It wasn’t until 80 years after the Great Depression that had sparked the debate in the first place that the global economy suffered another epic collapse. And we should know, because we were there. Now conservatives claim the Keynesians set off a ticking time bomb between the 30s and the 60s. Liberals claim the Hayekians ruined a good thing through willful negligence from the 80s to the 00s. How can we know who’s right?
We’ll tackle that question head-on tomorrow when I take the Rand/Hayek worldview and apply it to the 2012 election, in the first post of a new series called “Applied Randology.” Bookmark the Club now and join in.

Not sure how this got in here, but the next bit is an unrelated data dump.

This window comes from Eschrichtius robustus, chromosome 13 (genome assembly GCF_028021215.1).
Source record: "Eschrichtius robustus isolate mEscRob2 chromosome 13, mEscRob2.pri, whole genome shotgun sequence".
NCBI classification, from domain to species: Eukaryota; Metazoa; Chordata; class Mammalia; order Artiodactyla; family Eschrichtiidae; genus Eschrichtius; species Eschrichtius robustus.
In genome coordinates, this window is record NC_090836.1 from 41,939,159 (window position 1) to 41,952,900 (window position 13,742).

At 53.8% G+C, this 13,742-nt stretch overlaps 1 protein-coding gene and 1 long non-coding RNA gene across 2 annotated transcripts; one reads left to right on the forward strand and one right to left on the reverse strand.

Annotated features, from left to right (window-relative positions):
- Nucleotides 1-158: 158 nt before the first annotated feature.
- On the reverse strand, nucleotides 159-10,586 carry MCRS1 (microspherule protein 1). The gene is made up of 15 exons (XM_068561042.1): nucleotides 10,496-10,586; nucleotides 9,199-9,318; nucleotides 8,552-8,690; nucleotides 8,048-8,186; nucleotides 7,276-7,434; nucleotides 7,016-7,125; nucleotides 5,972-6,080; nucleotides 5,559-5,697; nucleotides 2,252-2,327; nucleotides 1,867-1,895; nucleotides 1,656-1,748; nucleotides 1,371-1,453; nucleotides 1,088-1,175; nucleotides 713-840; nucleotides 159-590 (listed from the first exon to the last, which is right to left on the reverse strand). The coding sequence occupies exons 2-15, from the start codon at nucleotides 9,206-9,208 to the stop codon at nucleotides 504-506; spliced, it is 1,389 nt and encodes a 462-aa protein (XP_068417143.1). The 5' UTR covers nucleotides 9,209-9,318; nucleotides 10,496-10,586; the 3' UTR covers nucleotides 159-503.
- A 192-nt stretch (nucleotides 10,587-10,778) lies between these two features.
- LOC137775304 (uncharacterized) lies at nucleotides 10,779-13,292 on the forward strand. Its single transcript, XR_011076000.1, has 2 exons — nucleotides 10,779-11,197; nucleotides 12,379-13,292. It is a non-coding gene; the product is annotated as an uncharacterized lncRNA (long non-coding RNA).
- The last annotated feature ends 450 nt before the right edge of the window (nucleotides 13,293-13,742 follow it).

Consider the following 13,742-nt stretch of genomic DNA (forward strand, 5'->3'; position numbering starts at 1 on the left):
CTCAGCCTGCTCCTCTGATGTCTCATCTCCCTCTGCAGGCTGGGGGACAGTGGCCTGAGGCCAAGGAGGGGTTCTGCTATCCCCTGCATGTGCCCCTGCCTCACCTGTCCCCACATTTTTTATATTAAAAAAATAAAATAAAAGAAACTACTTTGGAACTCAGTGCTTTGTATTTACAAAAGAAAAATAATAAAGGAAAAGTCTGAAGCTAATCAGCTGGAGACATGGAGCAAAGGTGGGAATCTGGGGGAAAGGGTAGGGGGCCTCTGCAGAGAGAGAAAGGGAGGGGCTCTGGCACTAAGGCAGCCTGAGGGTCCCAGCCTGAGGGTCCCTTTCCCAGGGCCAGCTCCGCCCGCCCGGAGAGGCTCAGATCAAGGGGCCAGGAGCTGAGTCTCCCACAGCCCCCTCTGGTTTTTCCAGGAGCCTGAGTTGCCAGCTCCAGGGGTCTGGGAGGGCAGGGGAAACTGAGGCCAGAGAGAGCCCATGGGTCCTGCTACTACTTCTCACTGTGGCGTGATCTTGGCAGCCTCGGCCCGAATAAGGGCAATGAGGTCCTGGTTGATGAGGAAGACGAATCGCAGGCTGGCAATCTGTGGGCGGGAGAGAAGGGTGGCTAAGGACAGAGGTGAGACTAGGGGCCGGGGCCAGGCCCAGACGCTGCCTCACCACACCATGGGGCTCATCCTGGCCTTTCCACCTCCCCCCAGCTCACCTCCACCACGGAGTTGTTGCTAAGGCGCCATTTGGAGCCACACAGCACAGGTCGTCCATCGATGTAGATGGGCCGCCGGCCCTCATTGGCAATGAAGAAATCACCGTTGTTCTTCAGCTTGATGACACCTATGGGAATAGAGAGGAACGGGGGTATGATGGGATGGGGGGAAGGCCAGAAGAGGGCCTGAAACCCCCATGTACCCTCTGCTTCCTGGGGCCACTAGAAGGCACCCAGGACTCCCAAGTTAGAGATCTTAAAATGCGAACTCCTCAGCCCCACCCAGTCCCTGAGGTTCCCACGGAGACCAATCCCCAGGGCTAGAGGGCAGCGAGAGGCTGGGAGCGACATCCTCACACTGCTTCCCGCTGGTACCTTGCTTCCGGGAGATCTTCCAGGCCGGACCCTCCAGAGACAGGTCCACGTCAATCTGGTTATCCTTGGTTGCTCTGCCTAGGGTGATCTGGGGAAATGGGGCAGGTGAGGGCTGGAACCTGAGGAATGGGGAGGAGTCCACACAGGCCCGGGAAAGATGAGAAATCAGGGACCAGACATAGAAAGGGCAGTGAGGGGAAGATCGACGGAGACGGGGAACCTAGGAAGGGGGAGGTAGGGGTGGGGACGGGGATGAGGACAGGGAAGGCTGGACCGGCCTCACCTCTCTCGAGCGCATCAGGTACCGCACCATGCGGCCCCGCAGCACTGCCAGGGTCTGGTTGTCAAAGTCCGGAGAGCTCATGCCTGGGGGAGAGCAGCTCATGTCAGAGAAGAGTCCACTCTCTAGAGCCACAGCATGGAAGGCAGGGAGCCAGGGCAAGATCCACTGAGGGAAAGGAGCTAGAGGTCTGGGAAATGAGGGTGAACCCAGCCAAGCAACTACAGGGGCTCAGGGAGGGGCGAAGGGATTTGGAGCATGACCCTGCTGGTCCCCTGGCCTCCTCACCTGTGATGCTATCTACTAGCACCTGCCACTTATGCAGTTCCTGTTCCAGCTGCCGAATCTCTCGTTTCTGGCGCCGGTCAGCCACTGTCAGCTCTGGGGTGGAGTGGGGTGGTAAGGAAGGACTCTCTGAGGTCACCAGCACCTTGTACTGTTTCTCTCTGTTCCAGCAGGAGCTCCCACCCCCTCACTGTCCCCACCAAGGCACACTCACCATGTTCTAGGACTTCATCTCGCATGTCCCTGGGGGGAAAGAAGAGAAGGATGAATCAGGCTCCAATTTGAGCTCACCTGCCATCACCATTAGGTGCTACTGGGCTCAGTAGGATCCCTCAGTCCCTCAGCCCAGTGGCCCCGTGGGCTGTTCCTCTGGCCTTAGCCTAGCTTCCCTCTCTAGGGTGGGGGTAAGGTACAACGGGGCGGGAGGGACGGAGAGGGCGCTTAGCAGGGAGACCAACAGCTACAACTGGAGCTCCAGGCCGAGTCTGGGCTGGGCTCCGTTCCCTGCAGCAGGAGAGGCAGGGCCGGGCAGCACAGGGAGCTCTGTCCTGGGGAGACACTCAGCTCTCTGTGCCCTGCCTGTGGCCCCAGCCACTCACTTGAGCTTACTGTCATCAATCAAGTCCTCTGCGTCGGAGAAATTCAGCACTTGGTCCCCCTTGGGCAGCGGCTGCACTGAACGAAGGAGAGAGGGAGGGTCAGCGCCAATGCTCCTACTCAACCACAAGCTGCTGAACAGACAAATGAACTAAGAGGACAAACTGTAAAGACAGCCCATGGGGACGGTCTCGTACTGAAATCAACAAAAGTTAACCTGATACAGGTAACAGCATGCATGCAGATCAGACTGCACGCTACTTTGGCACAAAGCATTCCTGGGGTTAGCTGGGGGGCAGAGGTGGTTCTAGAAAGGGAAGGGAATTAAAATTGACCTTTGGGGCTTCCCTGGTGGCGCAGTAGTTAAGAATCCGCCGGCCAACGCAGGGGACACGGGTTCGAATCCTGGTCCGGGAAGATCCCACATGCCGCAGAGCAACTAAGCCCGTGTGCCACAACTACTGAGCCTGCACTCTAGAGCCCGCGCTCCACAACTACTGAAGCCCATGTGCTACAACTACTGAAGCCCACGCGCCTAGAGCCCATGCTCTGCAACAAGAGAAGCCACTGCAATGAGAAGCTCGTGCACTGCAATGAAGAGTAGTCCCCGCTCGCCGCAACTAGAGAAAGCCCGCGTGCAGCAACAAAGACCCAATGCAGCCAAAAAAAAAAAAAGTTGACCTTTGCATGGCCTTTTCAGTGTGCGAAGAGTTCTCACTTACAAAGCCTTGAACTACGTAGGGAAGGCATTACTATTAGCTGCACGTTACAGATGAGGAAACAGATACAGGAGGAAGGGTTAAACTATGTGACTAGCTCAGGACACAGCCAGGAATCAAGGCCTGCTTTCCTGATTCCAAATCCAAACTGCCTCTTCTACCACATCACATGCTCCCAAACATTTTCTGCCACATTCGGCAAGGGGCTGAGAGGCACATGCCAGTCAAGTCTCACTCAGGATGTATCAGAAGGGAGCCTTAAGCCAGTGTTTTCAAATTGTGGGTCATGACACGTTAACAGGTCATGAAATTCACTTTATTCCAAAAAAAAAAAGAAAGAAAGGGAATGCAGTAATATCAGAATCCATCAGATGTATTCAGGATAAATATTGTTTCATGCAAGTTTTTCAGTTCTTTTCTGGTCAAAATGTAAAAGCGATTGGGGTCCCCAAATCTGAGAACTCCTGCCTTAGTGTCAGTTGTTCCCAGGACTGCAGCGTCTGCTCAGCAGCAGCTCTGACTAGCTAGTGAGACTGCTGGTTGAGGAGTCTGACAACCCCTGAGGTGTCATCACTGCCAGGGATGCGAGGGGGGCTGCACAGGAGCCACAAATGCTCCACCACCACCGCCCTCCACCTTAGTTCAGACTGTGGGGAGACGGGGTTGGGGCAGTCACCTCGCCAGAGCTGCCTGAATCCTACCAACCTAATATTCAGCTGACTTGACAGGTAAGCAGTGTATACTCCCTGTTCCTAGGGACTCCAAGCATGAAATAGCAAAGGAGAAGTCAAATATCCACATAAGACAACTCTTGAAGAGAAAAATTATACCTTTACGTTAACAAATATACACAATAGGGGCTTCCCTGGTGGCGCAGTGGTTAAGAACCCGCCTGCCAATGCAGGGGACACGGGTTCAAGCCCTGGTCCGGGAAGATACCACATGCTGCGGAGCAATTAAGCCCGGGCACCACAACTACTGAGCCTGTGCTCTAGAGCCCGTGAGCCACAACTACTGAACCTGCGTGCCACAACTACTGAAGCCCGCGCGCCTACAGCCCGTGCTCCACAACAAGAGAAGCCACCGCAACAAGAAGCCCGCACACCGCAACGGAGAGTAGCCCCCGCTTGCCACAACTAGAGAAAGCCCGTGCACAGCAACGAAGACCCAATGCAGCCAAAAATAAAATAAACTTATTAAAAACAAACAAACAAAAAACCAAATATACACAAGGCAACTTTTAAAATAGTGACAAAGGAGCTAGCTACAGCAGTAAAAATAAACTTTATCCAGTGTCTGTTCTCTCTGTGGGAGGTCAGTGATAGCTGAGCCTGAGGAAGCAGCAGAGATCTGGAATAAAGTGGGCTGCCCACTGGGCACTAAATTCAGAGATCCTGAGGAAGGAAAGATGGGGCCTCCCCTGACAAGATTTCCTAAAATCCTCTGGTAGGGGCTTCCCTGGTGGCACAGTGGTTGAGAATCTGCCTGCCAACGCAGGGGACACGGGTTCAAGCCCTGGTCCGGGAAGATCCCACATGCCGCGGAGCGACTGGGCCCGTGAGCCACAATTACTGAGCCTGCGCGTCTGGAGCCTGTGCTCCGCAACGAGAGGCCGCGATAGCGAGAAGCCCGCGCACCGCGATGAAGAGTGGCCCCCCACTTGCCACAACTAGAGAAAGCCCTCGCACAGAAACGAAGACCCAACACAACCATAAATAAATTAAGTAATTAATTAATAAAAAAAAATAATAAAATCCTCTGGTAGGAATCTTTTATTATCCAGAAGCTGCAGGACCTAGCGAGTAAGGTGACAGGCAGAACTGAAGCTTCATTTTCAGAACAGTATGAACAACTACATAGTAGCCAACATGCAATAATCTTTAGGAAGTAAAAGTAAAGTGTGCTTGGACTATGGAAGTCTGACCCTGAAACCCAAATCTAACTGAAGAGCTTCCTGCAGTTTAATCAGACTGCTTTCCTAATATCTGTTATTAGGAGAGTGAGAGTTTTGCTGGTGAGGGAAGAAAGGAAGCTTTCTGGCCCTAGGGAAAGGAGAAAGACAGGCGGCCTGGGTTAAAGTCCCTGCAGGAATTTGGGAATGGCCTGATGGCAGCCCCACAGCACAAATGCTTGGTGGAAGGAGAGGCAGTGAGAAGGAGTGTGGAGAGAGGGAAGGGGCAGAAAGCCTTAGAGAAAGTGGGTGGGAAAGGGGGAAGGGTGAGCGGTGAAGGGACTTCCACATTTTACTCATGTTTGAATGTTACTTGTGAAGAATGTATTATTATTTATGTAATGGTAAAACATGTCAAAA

Okay we are now three chapters deep in Atlas Shrugged and the plot skeleton has finally developed real meat on its bones, specifically in the bar scene with Jim Taggart and the other villains of the piece. On the surface it’s pretty dry stuff, flat even, but it’s meaty because this is where Rand starts making points that are, at least from today’s perspective, both conservative and liberal.
Right off the bat she illustrates what she learned in Russia about how leftist socioeconomic policy can ruin the competitiveness of the market. The Tea Party approves. But the context of this lesson, strictly speaking, is a cabal of established businessmen who instigate the government’s malfeasance by warping the law to their own desire. Occupy Wall Street approves too! The Randverse, it turns out, is not as partisan as conventional wisdom would have you believe. In fact, despite Rand’s heroic feats of oversimplification, her world is riddled with dilemmas. I’ve embellished the text in two places to accent this: